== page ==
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According to my book

$$\tan^{-1}x+\tan^{-1}y =-\pi+\tan^{-1}\left(\frac{x+y}{1-xy}\right)$$ when $x<0$, $y<0$, and $xy>1$.

I can't understand one thing out here that when the above mentioned conditions on $x$ and $y$ are followed then the denominator of the argument of $\tan^{-1}(1-xy)$ become negative while the numerator too becomes negative and $x$ and $y$ both are less than zero. Now as both the numerator and denominator are negative the arguments i.e $\left(\frac{x+y}{1-xy}\right)$becomes positive overall.

Now why do we add $\pi$ to the expression when we are already having a positive argument which can be found in the first quadrant which is found in principal range. Now is it because we can also find the postive tangent function in third quadrant also? If this is so, why has this been mentioned up as a separate identity rather than another solution?

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    $\begingroup$ The problem is that $\tan^{-1}x+\tan^{-1}y$ "overflows". Meaning, it is not necessarily in the usual range $(-\pi/2,\pi/2)$ of $\arctan$. See what happens when, for example, $x=y=-\sqrt3$. $\endgroup$ – Jyrki Lahtonen Jun 23 '16 at 20:01
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    $\begingroup$ For the right values of $x,y, \tan^{-1} x + \tan^{-1} y$ are less than $-\pi$ $\endgroup$ – Doug M Jun 23 '16 at 20:05
  • $\begingroup$ Indeed $${{\tan }^{-1}}x+{{\tan }^{-1}}y=\left\{ \begin{align} & \qquad\quad{{\tan }^{-1}}\frac{x+y}{1-xy}\quad,\quad xy<1 \\ & \quad\pi+{{\tan }^{-1}}\frac{x+y}{1-xy}\quad,\quad xy>1\quad,\quad x>0 \\ & -\pi+{{\tan }^{-1}}\frac{x+y}{1-xy}\quad,\quad xy>1\quad,\quad x<0 \\ \end{align} \right.$$ $\endgroup$ – Behrouz Maleki Jun 23 '16 at 20:14
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Consider $y$ constant and the functions $$ f(x)=\arctan x+\arctan y \qquad g(x)=-\pi+\arctan\frac{x+y}{1-xy} $$ Then $f'(x)=1/(1+x^2)$, whereas $$ g'(x)=\frac{1}{1+\dfrac{(x+y)^2}{(1-xy)^2}}\frac{1-xy+y(x+y)}{(1-xy)^2}= \frac{1+y^2}{1+x^2+y^2+x^2y^2}=\frac{1}{1+x^2} $$ Therefore the two functions differ by a constant in every connected component of their domain.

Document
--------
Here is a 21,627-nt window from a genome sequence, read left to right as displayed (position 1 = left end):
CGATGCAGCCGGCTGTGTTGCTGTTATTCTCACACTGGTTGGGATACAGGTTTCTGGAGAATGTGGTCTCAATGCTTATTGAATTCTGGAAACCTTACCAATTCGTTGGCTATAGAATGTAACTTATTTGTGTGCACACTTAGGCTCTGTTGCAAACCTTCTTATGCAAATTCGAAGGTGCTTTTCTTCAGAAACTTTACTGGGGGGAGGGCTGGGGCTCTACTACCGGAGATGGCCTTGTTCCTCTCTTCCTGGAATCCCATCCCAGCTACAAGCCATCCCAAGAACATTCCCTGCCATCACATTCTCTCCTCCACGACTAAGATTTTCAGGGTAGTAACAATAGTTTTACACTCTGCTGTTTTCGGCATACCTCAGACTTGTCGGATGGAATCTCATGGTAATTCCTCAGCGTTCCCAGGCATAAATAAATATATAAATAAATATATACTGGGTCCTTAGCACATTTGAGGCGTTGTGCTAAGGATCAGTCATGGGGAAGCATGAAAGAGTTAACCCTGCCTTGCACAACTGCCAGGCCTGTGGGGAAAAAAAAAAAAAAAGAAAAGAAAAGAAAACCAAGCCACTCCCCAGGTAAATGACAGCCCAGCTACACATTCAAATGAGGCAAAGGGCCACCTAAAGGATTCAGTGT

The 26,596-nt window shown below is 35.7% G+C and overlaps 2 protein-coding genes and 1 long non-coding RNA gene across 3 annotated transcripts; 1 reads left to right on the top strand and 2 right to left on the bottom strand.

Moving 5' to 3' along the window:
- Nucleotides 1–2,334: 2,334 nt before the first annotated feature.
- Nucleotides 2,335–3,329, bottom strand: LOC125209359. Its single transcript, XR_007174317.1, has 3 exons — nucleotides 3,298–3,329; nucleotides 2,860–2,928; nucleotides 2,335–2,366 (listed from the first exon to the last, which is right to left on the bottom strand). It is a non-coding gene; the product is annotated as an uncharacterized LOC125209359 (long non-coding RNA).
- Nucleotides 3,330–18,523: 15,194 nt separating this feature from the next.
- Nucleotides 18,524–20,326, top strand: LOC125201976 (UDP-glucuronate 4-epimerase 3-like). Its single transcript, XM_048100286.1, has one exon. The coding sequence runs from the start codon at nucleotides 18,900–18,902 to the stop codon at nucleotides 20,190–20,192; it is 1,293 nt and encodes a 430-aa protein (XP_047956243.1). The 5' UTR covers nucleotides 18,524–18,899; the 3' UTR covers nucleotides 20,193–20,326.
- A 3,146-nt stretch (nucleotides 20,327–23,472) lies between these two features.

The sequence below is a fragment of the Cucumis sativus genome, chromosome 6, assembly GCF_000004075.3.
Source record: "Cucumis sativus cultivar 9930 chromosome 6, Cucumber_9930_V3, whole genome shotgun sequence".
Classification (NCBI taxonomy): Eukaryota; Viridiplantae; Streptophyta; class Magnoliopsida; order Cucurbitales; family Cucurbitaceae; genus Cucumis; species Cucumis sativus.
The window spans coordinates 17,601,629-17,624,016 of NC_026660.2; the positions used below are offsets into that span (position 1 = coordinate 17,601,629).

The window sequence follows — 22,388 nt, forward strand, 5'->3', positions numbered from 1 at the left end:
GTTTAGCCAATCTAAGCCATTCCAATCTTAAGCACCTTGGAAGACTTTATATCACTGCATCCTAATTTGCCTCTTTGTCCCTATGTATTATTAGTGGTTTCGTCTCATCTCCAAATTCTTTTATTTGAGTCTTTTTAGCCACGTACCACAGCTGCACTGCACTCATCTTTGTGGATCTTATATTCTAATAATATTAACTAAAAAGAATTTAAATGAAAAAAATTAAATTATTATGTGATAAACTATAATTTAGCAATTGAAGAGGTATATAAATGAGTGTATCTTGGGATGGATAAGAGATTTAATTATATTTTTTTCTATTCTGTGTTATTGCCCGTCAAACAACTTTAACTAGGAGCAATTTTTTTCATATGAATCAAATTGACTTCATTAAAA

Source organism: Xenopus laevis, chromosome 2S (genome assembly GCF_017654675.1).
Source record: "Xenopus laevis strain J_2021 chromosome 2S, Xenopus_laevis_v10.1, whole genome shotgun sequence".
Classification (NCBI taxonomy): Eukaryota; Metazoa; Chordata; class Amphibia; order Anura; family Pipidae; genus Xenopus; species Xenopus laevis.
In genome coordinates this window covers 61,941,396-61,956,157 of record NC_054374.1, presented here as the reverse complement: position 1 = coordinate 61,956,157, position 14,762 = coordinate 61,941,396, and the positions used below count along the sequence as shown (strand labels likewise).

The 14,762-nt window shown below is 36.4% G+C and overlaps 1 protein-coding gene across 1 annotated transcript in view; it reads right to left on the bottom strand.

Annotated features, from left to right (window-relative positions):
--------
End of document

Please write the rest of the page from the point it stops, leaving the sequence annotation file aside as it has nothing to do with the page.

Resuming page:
Suppose $x<0$, $y<0$ and $xy>1$. Then we can consider the limit at $-\infty$ of $f$ and $g$: $$ \lim_{x\to-\infty}f(x)=-\frac{\pi}{2}+\arctan y $$ while $$ \lim_{x\to-\infty}g(x)=-\pi+\arctan\frac{1}{-y}=-\pi+\frac{\pi}{2}+\arctan y $$ due to $$ \arctan y+\arctan\frac{1}{y}=-\frac{\pi}{2} $$ for $y<0$.

Thus $f(x)=g(x)$ in the stated domain.

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From the Article $240,$ Ex$-5$ of Plane Trigonometry(by Loney),

$$\arctan x+\arctan y=\begin{cases} \arctan\frac{x+y}{1-xy} &\mbox{if } xy<1\\ \pi+\arctan\frac{x+y}{1-xy} & \mbox{if } xy>1\\\text{sign}(x)\cdot\dfrac\pi2 & \mbox{if } xy=1\end{cases} $$

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  • $\begingroup$ I don't get what Loney is trying to tell in his last statement. He says that $\gamma$ is a negative angle and $\tan(\pi + \gamma)= \tan \gamma$ but $\gamma$ is still negative :/ How does that make a difference? Could you explain through an example.. $\endgroup$ – Abcd Feb 8 '18 at 12:27
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This is not a complete answer, but rather a response to the following doubt:

Now why do we add π to the expression when we are already having a positive argument ...

Actually, we subtract $\pi.$ But how are we to understand intuitively that this is something we might want to do?

As you observed, under the given conditions on $x$ and $y,$ we know that $\frac{x+y}{1-xy} > 0$ and therefore $\tan^{-1}\left(\frac{x+y}{1-xy}\right) > 0$ as well.

But the given conditions include $x< 0$ and $y< 0$, from which it follows that $\tan^{-1} x < 0,$ that $\tan^{-1} y < 0,$ and that $\tan^{-1} x + \tan^{-1} y < 0.$

We cannot have an equation with a negative number on the left and a positive number on the right, can we? But we can add or subtract something on the left or right in order to make the two sides equal after all. What is to be shown then is that the thing to add or subtract is a constant for all $x$ and $y$ that satisfy the given conditions, and that subtracting the particular constant $\pi$ from the right side will make the equation satisfied.

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